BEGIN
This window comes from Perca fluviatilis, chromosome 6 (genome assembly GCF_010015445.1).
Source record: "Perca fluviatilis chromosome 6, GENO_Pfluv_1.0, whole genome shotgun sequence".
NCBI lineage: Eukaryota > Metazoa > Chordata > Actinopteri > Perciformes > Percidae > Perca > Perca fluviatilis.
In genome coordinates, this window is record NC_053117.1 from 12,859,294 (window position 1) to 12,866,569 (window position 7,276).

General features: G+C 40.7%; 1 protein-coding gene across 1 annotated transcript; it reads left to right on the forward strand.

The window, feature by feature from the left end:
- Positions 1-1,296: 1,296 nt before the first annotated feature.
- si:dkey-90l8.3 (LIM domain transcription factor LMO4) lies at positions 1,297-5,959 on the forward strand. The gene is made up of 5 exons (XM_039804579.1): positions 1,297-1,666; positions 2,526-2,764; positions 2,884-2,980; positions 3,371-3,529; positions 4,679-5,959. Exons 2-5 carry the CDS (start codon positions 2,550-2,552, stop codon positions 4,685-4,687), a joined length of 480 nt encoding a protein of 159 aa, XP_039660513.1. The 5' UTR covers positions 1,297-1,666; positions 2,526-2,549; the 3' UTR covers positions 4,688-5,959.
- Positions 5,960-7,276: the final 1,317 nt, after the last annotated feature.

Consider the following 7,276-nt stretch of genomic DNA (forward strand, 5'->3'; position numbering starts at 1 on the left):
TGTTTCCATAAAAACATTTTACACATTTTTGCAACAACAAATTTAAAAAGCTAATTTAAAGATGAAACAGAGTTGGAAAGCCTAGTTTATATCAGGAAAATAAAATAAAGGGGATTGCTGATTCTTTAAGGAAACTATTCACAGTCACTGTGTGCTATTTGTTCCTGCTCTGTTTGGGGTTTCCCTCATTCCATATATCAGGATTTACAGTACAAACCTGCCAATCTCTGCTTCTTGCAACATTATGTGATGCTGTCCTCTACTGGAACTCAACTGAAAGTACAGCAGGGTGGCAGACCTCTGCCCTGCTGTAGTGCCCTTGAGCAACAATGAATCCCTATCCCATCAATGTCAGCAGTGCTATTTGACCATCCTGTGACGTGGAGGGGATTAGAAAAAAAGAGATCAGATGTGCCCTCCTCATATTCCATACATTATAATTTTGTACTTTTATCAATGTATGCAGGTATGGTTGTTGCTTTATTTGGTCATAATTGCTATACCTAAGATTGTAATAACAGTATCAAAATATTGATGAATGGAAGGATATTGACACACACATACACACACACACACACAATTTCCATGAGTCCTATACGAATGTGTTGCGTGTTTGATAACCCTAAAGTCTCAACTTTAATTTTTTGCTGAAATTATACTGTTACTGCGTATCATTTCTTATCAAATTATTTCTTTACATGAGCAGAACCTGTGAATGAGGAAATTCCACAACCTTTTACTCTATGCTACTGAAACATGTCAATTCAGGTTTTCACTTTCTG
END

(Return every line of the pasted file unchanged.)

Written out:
This window comes from Perca fluviatilis, chromosome 6 (genome assembly GCF_010015445.1).
Source record: "Perca fluviatilis chromosome 6, GENO_Pfluv_1.0, whole genome shotgun sequence".
NCBI lineage: Eukaryota > Metazoa > Chordata > Actinopteri > Perciformes > Percidae > Perca > Perca fluviatilis.
In genome coordinates, this window is record NC_053117.1 from 12,859,294 (window position 1) to 12,866,569 (window position 7,276).

General features: G+C 40.7%; 1 protein-coding gene across 1 annotated transcript; it reads left to right on the forward strand.

The window, feature by feature from the left end:
- Positions 1-1,296: 1,296 nt before the first annotated feature.
- si:dkey-90l8.3 (LIM domain transcription factor LMO4) lies at positions 1,297-5,959 on the forward strand. The gene is made up of 5 exons (XM_039804579.1): positions 1,297-1,666; positions 2,526-2,764; positions 2,884-2,980; positions 3,371-3,529; positions 4,679-5,959. Exons 2-5 carry the CDS (start codon positions 2,550-2,552, stop codon positions 4,685-4,687), a joined length of 480 nt encoding a protein of 159 aa, XP_039660513.1. The 5' UTR covers positions 1,297-1,666; positions 2,526-2,549; the 3' UTR covers positions 4,688-5,959.
- Positions 5,960-7,276: the final 1,317 nt, after the last annotated feature.

Consider the following 7,276-nt stretch of genomic DNA (forward strand, 5'->3'; position numbering starts at 1 on the left):
TGTTTCCATAAAAACATTTTACACATTTTTGCAACAACAAATTTAAAAAGCTAATTTAAAGATGAAACAGAGTTGGAAAGCCTAGTTTATATCAGGAAAATAAAATAAAGGGGATTGCTGATTCTTTAAGGAAACTATTCACAGTCACTGTGTGCTATTTGTTCCTGCTCTGTTTGGGGTTTCCCTCATTCCATATATCAGGATTTACAGTACAAACCTGCCAATCTCTGCTTCTTGCAACATTATGTGATGCTGTCCTCTACTGGAACTCAACTGAAAGTACAGCAGGGTGGCAGACCTCTGCCCTGCTGTAGTGCCCTTGAGCAACAATGAATCCCTATCCCATCAATGTCAGCAGTGCTATTTGACCATCCTGTGACGTGGAGGGGATTAGAAAAAAAGAGATCAGATGTGCCCTCCTCATATTCCATACATTATAATTTTGTACTTTTATCAATGTATGCAGGTATGGTTGTTGCTTTATTTGGTCATAATTGCTATACCTAAGATTGTAATAACAGTATCAAAATATTGATGAATGGAAGGATATTGACACACACATACACACACACACACACAATTTCCATGAGTCCTATACGAATGTGTTGCGTGTTTGATAACCCTAAAGTCTCAACTTTAATTTTTTGCTGAAATTATACTGTTACTGCGTATCATTTCTTATCAAATTATTTCTTTACATGAGCAGAACCTGTGAATGAGGAAATTCCACAACCTTTTACTCTATGCTACTGAAACATGTCAATTCAGGTTTTCACTTTCTG